House to consider bill to cancel no-bid Alexander Group contract

In this January 2014 file photo, Rhode Island welfare consultant Gary Alexander (left) and Maine Department of Health and Human Services Commissioner Mary Mayhew prepare to answer questions from the Health and Human Services Committee at the Cross Office Building in Augusta.
In this January 2014 file photo, Rhode Island welfare consultant Gary Alexander (left) and Maine Department of Health and Human Services Commissioner Mary Mayhew prepare to answer questions from the Health and Human Services Committee at the Cross Office Building in Augusta. Buy Photo
Posted March 05, 2014, at 6:53 p.m.
Last modified March 05, 2014, at 7:08 p.m.
Rep. Drew Gattine, D-Westbrook
Scott Thistle | Sun Journal
Rep. Drew Gattine, D-Westbrook

AUGUSTA, Maine — The House of Representatives will take up a bill to nullify the controversial no-bid contract awarded to the Alexander Group to review the state’s welfare system, including Medicaid.

The contract, worth $925,000, was awarded to the Rhode Island-based consultant in September. Under the terms of the contract, the consultant will deliver several studies and recommendations for improvement of the state’s welfare system.

Democrats on the Legislature’s Health and Human Services Committee approved the bill in a party-line vote on Wednesday, sending it to the full House, where it will be considered in the coming days.

Since the contract became public, it’s drawn fierce criticism from Democrats who say Republican Gov. Paul LePage awarded the sole-source contract in an effort to bolster his position against Medicaid expansion. Questions have also been raised about the methodology the group used in arriving to its conclusion that Medicaid expansion would cost the state $807 million over 10 years.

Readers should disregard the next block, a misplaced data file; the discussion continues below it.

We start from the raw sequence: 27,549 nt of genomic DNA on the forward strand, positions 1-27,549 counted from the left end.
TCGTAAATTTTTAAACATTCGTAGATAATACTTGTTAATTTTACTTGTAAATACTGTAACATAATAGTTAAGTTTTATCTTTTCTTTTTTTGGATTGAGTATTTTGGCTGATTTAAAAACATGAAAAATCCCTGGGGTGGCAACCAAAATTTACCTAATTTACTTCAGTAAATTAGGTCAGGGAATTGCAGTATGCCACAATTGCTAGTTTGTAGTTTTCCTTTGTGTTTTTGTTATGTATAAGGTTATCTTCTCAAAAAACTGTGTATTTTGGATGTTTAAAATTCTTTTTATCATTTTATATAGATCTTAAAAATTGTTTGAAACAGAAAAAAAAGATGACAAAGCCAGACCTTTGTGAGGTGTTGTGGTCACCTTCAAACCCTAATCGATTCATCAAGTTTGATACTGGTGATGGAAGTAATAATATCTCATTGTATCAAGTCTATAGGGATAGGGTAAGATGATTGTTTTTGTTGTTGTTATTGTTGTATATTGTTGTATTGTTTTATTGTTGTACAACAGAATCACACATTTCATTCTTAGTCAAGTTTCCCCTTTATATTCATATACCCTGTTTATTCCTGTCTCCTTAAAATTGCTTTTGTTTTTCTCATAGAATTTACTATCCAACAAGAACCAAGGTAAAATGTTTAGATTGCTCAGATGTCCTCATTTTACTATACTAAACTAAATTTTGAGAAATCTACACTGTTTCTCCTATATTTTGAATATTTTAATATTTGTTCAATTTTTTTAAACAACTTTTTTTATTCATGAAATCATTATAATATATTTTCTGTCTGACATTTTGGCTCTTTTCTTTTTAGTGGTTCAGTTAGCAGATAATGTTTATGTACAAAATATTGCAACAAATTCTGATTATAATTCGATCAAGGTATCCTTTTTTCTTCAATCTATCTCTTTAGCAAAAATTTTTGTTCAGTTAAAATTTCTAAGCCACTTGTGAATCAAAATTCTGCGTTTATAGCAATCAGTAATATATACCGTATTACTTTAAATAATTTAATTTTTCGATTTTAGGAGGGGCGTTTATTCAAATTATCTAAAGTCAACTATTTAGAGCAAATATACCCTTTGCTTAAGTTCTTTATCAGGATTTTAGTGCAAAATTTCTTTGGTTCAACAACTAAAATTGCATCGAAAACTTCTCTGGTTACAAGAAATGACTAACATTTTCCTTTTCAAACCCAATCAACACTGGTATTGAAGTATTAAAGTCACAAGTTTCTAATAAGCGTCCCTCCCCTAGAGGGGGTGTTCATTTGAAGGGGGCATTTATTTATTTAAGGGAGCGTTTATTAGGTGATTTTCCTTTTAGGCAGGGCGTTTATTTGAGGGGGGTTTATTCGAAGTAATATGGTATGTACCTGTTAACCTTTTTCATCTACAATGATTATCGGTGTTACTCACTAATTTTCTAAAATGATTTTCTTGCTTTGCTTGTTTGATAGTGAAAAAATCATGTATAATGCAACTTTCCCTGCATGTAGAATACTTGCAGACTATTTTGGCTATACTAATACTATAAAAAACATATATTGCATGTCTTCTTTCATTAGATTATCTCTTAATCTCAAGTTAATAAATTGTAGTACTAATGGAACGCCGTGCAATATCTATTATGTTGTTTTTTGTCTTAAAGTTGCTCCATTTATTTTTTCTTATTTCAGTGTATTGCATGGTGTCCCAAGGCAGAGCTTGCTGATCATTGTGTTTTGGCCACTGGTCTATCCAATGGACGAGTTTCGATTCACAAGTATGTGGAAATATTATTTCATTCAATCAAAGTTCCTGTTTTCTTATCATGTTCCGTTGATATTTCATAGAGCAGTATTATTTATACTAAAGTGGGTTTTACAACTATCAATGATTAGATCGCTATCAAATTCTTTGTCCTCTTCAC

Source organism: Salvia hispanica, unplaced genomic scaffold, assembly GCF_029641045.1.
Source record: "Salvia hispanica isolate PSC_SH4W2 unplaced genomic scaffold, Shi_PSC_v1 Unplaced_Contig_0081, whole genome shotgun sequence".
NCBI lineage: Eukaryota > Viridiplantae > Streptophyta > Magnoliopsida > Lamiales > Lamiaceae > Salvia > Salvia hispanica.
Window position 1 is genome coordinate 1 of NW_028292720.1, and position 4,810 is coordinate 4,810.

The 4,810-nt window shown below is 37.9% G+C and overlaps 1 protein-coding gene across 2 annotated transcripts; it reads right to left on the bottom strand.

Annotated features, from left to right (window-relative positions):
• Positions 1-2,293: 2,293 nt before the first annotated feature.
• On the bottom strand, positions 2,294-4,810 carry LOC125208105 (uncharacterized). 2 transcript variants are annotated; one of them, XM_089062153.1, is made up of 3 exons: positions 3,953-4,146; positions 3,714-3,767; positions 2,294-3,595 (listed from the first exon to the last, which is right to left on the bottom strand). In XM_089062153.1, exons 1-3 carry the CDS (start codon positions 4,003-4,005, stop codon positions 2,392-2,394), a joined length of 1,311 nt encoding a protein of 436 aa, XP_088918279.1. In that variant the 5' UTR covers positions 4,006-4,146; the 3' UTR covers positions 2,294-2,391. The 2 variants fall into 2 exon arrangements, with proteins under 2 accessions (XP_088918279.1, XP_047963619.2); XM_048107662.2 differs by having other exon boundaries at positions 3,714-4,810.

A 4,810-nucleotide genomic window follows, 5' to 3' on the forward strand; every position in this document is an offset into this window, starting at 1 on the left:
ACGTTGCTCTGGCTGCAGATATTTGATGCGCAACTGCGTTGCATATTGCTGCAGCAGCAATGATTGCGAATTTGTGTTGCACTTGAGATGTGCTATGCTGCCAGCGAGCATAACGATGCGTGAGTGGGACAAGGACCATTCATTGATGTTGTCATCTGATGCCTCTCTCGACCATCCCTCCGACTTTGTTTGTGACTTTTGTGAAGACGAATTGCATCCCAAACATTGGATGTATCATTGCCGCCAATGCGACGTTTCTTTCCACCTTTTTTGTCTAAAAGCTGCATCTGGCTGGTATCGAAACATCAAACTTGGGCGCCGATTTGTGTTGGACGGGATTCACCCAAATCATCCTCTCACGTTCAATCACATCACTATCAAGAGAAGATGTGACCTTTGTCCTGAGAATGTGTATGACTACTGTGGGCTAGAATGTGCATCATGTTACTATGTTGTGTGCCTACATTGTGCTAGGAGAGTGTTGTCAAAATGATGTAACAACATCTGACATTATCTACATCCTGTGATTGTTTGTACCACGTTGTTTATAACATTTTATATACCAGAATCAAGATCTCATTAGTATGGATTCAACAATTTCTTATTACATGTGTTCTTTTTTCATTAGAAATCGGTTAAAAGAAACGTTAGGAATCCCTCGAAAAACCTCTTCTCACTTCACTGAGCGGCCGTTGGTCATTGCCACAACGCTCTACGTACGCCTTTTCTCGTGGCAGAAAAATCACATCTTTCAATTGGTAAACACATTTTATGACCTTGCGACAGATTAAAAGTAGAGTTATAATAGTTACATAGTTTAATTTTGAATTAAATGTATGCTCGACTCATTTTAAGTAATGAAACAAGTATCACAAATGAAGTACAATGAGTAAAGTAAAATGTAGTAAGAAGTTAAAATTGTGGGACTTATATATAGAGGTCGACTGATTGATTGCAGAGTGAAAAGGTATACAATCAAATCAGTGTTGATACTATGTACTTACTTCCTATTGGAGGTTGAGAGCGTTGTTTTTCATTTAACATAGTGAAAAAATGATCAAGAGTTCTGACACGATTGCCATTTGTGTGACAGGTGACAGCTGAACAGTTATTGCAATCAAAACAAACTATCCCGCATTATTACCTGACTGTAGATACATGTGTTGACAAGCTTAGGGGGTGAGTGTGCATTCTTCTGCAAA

“It was really just a political document,” said Rep. Drew Gattine, D-Westbrook, on Wednesday. “The administration could have thrown that together over a weekend without spending hundreds of thousands of dollars of taxpayer money on that.”

Republicans have defended the contract, saying it was merited because the Alexander Group is “uniquely qualified” to provide its service to the state. The consulting agency’s chief, Gary Alexander, was the public welfare chief of Rhode Island when that state received a one-of-a-kind global Medicaid waiver, which gave the state unparalleled freedom in implementing the publicly funded health insurance program as it saw fit. LePage wants to obtain a similar waiver in Maine.

The House is expected to take up the bill sometime next week. While Democrats have majorities in both chambers of the Legislature, they will need to get some Republican support to override a near-certain veto of the bill by LePage.

Follow Mario Moretto on Twitter at @riocarmine.

 

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